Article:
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Once a GP locum completes an enhanced DBS check for one GP practice, can the DBS be used at others?

Yes. As a GP locum you can apply for the DBS Update Service within 30 days of your certificate having been issued, and then use this service for anywhere else they work.

Do GP locums need a DBS check if they’re on the Update Service?

No, GP locums are not likely to need to do another DBS check, assuming the one they subscribed to is the enhanced level with checks against both barred lists.

What does the CQC say about GP locums and enhanced DBS checks?

The CQC’s answer is clear that GP practices may use Performers List checks rather than additional DBS checks.

In their ‘GP mythbuster 2: Who should have a disclosure and barring service (DBS) check?’, the CQC says: “GPs should have had criminal records checks completed as part of their Performers List checks. In some cases, practices may use these checks rather than obtaining an additional DBS check when the GP begins working for the practice. If so the practice should be able to demonstrate they have suitable assurance from NHS England that an appropriate check has been completed.”

Related advice on CQC guidelines for GP locums: CQC adds advice for practices engaging locum GPs

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How do I get on the Performers List?

In order to work as  GP in a UK region/country, you need to be on its national Performers List (NPL), and so to get on one or more of these lists, you need to go through a three-step process for each area.

1 Join the GMC’s GP register

If you are applying to work as a GP (general practitioner or family physician) in the UK, as well as being licensed by the GMC, you’ll also need to be on the GMC’s GP Register.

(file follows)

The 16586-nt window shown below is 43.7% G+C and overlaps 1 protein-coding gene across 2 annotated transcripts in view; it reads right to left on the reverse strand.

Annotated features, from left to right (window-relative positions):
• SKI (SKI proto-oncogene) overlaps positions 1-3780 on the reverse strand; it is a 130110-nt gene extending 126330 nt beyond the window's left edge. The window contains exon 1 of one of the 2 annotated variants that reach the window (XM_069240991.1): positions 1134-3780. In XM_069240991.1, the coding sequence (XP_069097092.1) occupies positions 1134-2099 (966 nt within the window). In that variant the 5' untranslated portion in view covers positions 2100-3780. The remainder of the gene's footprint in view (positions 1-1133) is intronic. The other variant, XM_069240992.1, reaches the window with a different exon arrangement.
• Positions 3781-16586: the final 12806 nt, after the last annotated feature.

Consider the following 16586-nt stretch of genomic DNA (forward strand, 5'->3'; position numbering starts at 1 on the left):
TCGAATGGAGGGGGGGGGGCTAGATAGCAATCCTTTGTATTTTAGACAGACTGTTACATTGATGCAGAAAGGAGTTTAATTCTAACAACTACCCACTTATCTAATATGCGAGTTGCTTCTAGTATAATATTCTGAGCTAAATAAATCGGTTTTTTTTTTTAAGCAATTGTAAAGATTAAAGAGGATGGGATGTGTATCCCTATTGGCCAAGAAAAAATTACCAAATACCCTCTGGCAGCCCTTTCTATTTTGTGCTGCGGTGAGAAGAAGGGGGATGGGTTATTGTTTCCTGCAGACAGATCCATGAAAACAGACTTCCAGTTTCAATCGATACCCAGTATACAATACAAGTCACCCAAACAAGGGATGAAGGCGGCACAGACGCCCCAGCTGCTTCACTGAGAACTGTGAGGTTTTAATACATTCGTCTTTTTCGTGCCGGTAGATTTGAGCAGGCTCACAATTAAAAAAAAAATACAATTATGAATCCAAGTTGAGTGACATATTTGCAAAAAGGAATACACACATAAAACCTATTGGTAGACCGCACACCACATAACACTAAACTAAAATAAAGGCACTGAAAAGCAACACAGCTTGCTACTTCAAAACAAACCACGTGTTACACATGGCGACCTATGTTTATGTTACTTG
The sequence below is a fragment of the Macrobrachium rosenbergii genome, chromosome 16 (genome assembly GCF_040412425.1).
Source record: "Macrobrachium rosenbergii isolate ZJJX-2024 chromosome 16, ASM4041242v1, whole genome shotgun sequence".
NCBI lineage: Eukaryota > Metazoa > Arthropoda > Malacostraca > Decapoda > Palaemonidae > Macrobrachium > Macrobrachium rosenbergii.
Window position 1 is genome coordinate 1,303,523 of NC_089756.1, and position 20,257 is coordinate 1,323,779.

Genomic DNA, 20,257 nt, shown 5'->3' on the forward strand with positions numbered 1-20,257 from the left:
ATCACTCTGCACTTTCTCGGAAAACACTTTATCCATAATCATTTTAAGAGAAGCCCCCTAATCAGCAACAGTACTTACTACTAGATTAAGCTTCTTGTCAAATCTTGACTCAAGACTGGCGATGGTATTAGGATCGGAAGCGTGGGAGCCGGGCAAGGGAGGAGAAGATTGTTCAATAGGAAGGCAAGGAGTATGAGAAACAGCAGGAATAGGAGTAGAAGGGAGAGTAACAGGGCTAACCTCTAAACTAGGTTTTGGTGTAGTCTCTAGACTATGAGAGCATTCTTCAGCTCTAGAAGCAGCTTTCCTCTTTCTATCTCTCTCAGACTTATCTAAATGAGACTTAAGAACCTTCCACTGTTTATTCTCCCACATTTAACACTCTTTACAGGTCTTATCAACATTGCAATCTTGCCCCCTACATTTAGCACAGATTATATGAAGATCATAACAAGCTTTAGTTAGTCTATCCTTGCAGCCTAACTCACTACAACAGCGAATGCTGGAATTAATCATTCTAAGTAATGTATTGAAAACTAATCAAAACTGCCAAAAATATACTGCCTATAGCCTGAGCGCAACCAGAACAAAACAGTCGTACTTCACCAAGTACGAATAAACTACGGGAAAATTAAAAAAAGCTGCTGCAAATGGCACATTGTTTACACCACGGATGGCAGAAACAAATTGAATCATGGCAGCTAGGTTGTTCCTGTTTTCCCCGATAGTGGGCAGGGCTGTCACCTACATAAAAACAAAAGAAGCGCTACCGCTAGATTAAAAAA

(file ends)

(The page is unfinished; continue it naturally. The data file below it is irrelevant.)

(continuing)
2 Join one of the four UK Performers Lists

If you you’re not already working, state your “intent to work” on your Performers List application, outlining roughly how many sessions a week you plan to work from a particular date.

Wales

England

Northern Ireland

Scotland

From 1 June 2016 there has been a Scotland-wide standardised application process. GPs still apply to the relevant local health board (HB), but entry to one HB list also includes you on all other HB lists, so you can work across Scotland.

3 Join the NHS appraisal process

Your Area Team will assign you to a ‘designated body’, who’ll oversee your appraisal and subsequent revalidation.

Do I need to prove my Hepatitis B status?

Yes. It’s now a requirement of the Care Quality Commission CQC that every member of staff working in a GP practice has an up-to-date Hepatitis B status. The MPS have prepared a summary of why this is needed, as part of the CQC’s Cleanliness and infection control (Outcome 8, Regulation 12) “People are cared for in a clean environment, and are protected from acquiring infections”.

If you’re a chambers locum or are employed as an agency locum, they’ll no doubt otherwise notify every practice on your behalf. Otherwise it’s a sign of a well organised locum to provide this in advance of working.

If you’re employed by a practice as a salaried GP, you’ll be entitled to free immunisation status checks and boosters if they’re a good employer. As a locum, unless you can persuade a friendly practice, you’ll have to arrange this yourself with your own GP as a private service.